A high refund (or return rate) is often a reflection of an underlying issue in the way you market or ship your products. In other words, you aren’t fulfilling customer expectations and either the products are arriving in poor conditions or the items arriving to customers aren’t what they expected when they made the purchase.
Find out how often products are getting returned and the value of these returns as an added benefit of using Outvio. This post-checkout platform creates a hub for all the post-checkout operations of an online store, automating and optimizing eCommerce activities and providing updated information automatically.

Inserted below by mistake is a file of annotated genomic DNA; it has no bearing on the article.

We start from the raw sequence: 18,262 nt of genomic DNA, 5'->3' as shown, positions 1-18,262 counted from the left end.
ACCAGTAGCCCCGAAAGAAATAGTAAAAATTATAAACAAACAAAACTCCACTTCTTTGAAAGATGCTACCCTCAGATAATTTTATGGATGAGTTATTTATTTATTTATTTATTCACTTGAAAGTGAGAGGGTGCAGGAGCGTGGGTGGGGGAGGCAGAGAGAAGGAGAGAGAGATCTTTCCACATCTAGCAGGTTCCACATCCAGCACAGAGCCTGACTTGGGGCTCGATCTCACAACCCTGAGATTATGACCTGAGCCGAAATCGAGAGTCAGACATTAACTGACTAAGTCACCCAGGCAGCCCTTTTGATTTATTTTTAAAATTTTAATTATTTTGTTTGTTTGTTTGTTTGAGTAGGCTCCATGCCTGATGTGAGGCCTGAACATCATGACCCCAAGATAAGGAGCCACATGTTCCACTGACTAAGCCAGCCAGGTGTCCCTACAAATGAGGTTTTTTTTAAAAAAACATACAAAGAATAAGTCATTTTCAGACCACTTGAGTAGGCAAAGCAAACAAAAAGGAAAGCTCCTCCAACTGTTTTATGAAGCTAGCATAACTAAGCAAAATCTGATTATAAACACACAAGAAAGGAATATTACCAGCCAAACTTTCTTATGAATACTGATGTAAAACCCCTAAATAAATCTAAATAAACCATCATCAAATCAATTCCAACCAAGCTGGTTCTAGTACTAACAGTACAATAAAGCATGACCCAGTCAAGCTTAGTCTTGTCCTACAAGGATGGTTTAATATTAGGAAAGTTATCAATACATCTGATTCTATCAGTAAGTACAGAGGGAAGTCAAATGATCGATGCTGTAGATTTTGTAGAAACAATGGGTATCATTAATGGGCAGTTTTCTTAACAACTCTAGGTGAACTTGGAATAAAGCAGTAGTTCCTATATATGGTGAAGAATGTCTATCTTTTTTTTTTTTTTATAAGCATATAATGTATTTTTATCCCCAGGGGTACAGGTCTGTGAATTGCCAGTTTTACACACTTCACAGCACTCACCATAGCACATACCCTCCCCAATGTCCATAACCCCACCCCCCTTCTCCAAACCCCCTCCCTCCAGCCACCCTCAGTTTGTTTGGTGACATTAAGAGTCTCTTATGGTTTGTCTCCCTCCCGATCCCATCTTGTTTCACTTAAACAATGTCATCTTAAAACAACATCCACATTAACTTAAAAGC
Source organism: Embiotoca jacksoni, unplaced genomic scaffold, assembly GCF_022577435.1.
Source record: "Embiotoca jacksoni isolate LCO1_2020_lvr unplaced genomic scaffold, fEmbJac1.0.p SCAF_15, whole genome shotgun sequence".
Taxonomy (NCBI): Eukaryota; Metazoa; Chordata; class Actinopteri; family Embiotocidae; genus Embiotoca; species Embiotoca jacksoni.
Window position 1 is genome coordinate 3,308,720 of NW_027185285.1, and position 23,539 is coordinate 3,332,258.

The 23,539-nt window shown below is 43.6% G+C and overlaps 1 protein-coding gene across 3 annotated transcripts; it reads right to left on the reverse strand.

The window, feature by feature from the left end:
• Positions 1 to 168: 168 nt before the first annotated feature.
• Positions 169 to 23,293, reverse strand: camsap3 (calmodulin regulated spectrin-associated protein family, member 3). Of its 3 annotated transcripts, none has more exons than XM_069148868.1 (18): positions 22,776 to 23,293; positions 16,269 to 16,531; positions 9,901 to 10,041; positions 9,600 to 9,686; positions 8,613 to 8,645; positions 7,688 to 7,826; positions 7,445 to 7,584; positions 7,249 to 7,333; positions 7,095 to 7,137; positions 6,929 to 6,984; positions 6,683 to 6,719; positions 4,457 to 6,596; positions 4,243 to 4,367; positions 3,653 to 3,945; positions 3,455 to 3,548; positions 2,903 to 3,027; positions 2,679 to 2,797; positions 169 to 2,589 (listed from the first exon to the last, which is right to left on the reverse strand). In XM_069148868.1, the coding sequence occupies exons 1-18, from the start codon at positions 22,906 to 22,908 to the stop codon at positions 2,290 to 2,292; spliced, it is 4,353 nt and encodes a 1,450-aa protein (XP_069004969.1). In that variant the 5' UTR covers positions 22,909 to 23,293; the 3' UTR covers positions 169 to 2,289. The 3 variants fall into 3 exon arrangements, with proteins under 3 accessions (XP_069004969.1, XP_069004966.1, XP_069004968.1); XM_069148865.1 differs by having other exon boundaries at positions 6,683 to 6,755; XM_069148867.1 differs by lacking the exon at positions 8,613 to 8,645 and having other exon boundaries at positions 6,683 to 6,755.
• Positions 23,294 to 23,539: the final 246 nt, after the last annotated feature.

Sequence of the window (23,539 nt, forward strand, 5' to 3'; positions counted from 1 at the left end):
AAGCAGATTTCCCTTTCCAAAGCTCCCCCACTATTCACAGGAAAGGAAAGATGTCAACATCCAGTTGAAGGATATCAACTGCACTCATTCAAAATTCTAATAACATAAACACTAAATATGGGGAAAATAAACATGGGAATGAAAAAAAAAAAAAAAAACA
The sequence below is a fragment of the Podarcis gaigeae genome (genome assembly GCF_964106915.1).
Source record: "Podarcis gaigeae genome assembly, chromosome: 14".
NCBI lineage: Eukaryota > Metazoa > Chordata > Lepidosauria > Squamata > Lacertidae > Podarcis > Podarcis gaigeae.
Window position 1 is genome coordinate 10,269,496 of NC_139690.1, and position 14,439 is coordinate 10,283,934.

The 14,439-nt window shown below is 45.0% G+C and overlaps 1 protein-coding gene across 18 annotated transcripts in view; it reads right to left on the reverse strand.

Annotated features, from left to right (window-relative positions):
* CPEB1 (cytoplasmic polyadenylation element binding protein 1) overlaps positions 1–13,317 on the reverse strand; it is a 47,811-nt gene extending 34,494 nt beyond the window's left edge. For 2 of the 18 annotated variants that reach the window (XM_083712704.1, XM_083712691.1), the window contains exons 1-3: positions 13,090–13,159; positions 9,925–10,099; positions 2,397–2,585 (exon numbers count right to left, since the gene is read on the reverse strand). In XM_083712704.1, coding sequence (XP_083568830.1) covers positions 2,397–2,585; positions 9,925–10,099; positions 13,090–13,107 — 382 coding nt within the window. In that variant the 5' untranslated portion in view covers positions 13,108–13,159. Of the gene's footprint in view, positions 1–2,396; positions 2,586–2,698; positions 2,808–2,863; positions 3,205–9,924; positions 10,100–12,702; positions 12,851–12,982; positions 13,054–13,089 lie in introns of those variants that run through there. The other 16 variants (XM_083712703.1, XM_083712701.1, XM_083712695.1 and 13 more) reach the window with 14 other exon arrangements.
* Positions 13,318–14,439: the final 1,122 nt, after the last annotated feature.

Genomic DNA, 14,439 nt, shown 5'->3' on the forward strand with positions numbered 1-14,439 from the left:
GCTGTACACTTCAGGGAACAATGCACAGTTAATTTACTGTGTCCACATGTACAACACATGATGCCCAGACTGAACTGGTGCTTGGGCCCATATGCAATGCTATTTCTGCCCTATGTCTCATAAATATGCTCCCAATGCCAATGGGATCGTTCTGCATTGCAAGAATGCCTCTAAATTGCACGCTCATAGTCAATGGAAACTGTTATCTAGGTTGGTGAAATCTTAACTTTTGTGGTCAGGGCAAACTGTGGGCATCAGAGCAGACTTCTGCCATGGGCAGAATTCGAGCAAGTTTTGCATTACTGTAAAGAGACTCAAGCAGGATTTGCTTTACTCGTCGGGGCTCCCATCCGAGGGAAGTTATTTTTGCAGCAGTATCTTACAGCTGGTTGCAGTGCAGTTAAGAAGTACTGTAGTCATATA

35. Hit Rate
Products with a high volume of returns have a high hit rate. This metric considers the total number of sales of a product and compares it with the customer service communications this product triggered.
To calculate it, follow this formula:
Hit rate= Number of sales / Number of customers that asked about this product
Product and brand reviews are great for various reasons: They serve as social proof for new customers, they can boost your SEO, and they can provide useful feedback for the business and its products.
Checking the number of reviews your brand and products get and the quality of feedback you receive is an essential KPI to track as part of your eCommerce branding strategy.
After revisiting some of the most important eCommerce KPIs and potentially discovering new ones, tracking these sales, marketing, and customer service KPIs will help you find out possible weaknesses and opportunities of your online store.
Business goals often require taking a holistic approach and getting a complete overview of the company, its processes, and results in order to make informed decisions and grow a business that is more efficient and profitable in the long run.